One in 10 children, one in 12 adults suffer from asthma.
Courtesy Univ. of Maryland
Asthma Awareness Month kicked off with grim news. The New York Times reports today that the Centers for Disease Control and Prevention released a report that finds almost one in 12 Americans and one in 10 children are suffering the effects of asthma. The report showed that African-American children are most acutely affected, with nearly one in five afflicted, a significant increase from just 10 years ago when one in nine African-American children were diagnosed with asthma.
This sharp increase baffles researchers, but the numbers do not lie: more Americans are suffering from asthma than ever before. It’s likely that many reading this blog either suffer from asthma or know a friend or family member who does. There are many triggers for an asthma attack, such as second-hand smoke, mold or dust. But, big polluters like cement kilns and power plants play a prominent role as well. These facilities pump tons of fine particulate pollution and smog into our air, worsening air quality, triggering asthma attacks and causing asthma to develop in the most vulnerable populations: our children.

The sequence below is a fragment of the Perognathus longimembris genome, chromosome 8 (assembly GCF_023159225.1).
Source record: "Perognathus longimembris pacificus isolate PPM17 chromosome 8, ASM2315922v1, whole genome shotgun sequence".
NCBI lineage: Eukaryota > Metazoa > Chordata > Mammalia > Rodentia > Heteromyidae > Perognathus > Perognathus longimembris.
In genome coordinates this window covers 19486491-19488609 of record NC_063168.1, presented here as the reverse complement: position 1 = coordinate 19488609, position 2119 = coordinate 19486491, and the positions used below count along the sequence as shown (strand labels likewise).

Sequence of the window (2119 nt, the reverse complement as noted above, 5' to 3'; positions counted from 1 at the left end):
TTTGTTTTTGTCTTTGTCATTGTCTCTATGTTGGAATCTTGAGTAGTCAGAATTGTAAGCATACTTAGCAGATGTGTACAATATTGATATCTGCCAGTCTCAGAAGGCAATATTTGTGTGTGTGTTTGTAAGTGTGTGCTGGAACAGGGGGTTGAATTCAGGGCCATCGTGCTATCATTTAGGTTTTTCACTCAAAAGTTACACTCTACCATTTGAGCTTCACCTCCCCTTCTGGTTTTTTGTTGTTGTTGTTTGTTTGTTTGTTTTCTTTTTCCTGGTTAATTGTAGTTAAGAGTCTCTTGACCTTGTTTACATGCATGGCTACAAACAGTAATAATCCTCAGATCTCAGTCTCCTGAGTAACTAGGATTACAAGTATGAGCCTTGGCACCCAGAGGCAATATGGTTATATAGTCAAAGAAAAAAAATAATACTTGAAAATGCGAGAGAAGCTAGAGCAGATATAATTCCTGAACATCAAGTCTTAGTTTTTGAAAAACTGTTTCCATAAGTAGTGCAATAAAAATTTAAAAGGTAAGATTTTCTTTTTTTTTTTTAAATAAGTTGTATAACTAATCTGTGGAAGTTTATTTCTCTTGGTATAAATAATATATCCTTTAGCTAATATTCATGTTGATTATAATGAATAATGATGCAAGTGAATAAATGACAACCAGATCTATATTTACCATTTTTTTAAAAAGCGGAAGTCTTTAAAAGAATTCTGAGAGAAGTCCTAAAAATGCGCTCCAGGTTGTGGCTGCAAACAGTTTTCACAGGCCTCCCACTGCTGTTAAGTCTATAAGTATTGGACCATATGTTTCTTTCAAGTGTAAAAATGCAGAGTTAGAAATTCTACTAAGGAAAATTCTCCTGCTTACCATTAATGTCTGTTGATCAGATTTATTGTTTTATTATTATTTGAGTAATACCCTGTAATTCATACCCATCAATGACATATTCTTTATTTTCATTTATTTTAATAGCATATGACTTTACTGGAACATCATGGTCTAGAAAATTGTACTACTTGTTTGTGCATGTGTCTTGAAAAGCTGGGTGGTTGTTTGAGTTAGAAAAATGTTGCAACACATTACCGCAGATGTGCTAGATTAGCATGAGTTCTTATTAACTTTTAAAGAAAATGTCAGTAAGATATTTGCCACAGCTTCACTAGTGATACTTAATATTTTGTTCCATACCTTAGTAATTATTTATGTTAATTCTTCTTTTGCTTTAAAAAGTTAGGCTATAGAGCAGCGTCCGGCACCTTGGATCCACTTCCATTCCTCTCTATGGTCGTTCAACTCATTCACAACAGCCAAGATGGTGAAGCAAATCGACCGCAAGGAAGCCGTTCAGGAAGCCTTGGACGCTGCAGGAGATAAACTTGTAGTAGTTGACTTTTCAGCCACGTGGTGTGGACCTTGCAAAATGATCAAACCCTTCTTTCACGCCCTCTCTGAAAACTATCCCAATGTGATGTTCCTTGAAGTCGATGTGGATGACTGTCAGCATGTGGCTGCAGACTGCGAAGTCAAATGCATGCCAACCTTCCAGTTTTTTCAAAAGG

The CDC reported that Midwest and Northeast states are suffering the highest incidences of asthma rates in the country.
States like Oklahoma, Missouri, Illinois, Indiana, Ohio, Pennsylvania, New York, Maryland, New Hampshire, Vermont and others all report more than 9 percent of adults with asthma. The American Lung Association reported recently that roughly half of all people in the United States live in counties with unhealthful levels of either smog or particle pollution.
We put together a powerful video called “Asthma Feels” , giving a glimpse into the world of those who live with asthma. Faith leaders, social justice advocates, doctors, nurses and affected citizens from all 50 states are meeting with their elected officials today to call for clean, healthy air. Nearly 15,000 of you have written your members of Congress, demanding they preserve an EPA rule that would prevent 2,500 premature deaths every year by reducing particulate pollution from cement kilns.
Asthma rates are on the rise, and there is much that those who suffer asthma can do to reduce their risk of an attack. However, there is still much we all can do to make sure our air is clean and future asthma diagnoses never happen.